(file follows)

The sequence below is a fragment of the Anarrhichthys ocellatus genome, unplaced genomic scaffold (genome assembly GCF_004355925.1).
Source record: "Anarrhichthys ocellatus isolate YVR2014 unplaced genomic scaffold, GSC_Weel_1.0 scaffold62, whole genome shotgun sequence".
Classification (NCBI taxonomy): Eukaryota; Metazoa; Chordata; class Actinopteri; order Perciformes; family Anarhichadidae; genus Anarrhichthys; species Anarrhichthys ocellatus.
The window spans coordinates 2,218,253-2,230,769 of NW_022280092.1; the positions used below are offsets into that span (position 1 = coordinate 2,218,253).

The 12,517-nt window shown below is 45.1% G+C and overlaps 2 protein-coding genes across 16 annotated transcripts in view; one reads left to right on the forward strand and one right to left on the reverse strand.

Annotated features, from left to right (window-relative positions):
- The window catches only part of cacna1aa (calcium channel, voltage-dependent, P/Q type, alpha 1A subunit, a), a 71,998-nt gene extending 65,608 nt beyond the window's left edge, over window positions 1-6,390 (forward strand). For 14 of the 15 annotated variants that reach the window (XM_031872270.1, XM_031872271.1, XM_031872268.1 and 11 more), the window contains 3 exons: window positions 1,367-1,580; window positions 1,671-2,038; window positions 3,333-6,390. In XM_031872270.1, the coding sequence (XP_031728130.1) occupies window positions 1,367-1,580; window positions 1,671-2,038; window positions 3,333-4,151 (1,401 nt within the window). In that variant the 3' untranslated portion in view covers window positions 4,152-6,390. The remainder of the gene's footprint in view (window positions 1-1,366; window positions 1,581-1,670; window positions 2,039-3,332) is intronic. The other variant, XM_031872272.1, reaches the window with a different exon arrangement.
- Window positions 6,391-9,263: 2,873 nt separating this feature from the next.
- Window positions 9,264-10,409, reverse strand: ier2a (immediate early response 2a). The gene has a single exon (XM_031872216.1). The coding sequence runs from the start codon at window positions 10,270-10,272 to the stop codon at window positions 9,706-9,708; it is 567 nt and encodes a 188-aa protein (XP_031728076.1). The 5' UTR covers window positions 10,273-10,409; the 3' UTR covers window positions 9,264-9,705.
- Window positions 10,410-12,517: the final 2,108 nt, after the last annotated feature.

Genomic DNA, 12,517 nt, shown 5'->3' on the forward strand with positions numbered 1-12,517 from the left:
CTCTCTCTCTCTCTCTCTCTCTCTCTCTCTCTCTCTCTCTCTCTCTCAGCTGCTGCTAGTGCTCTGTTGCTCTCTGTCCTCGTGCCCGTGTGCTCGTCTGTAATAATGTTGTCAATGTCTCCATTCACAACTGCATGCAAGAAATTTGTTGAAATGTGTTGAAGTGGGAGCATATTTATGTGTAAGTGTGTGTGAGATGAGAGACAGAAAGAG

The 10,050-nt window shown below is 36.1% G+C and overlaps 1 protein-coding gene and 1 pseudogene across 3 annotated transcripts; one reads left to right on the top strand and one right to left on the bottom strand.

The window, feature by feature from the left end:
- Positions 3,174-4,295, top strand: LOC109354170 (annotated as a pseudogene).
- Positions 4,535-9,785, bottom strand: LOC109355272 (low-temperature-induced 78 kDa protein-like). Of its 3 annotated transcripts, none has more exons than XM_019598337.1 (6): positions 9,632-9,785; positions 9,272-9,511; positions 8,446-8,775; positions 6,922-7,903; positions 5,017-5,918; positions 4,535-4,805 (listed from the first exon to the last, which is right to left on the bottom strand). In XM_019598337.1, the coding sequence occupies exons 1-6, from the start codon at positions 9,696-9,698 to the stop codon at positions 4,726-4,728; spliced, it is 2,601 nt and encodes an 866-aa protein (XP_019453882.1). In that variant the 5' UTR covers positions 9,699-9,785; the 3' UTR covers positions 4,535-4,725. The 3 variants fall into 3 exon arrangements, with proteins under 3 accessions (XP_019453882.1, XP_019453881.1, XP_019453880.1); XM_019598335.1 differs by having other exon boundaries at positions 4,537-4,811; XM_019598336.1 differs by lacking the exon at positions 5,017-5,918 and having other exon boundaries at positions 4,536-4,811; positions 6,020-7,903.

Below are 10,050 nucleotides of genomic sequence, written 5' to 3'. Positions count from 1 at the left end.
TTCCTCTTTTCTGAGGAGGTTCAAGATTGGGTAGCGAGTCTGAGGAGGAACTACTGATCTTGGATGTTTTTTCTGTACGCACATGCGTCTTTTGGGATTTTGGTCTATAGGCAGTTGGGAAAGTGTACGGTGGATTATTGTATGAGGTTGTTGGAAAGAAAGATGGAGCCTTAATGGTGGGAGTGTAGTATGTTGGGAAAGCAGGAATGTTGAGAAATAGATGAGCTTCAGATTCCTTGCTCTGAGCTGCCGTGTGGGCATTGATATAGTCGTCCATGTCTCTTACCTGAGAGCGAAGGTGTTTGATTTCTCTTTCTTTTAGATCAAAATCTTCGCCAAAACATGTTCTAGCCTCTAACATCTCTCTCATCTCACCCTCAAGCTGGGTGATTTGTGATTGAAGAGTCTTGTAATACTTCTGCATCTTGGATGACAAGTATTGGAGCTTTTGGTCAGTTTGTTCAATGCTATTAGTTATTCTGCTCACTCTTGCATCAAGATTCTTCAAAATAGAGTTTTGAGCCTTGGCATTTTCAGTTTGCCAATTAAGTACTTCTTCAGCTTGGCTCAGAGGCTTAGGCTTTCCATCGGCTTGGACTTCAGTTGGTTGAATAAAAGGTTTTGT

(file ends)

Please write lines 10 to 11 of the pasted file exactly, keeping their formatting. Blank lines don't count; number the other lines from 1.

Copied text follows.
- Window positions 10,410-12,517: the final 2,108 nt, after the last annotated feature.

Genomic DNA, 12,517 nt, shown 5'->3' on the forward strand with positions numbered 1-12,517 from the left: